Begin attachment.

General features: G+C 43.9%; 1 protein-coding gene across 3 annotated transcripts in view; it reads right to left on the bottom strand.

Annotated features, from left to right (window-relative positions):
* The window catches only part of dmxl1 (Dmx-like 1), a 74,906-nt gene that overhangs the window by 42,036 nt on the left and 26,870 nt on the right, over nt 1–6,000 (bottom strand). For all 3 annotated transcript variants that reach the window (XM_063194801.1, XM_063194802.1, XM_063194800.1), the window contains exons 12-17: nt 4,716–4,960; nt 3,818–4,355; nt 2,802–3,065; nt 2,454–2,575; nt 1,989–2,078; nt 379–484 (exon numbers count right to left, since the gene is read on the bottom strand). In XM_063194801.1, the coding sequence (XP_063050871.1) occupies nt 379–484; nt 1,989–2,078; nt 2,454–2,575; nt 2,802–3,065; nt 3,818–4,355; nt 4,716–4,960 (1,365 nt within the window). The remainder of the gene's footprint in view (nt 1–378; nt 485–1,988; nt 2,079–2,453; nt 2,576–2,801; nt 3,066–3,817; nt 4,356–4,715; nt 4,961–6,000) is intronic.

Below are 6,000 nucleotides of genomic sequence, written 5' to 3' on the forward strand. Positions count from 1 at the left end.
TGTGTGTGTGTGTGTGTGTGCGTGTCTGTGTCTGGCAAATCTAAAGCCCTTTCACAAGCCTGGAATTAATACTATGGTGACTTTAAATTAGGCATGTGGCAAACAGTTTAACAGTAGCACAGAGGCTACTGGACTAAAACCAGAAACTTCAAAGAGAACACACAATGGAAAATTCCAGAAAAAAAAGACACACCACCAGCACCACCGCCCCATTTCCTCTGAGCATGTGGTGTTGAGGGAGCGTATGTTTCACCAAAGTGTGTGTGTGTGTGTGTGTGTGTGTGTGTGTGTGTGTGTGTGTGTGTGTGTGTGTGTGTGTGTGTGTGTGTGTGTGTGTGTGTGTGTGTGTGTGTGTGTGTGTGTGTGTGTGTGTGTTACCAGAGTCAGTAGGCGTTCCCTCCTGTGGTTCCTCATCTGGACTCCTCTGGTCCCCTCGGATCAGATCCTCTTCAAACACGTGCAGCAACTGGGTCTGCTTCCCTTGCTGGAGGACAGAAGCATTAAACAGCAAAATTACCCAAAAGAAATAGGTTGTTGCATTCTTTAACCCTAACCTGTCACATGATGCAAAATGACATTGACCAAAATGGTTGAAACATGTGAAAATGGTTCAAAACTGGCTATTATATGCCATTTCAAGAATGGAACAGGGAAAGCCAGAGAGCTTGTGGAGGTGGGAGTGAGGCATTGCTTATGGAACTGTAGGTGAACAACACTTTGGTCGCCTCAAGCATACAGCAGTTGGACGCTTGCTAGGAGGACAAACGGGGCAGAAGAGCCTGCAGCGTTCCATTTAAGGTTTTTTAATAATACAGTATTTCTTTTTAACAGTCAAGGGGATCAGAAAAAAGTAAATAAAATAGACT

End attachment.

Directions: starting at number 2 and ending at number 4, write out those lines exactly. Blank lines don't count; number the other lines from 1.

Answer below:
Annotated features, from left to right (window-relative positions):
* The window catches only part of dmxl1 (Dmx-like 1), a 74,906-nt gene that overhangs the window by 42,036 nt on the left and 26,870 nt on the right, over nt 1–6,000 (bottom strand). For all 3 annotated transcript variants that reach the window (XM_063194801.1, XM_063194802.1, XM_063194800.1), the window contains exons 12-17: nt 4,716–4,960; nt 3,818–4,355; nt 2,802–3,065; nt 2,454–2,575; nt 1,989–2,078; nt 379–484 (exon numbers count right to left, since the gene is read on the bottom strand). In XM_063194801.1, the coding sequence (XP_063050871.1) occupies nt 379–484; nt 1,989–2,078; nt 2,454–2,575; nt 2,802–3,065; nt 3,818–4,355; nt 4,716–4,960 (1,365 nt within the window). The remainder of the gene's footprint in view (nt 1–378; nt 485–1,988; nt 2,079–2,453; nt 2,576–2,801; nt 3,066–3,817; nt 4,356–4,715; nt 4,961–6,000) is intronic.

Below are 6,000 nucleotides of genomic sequence, written 5' to 3' on the forward strand. Positions count from 1 at the left end.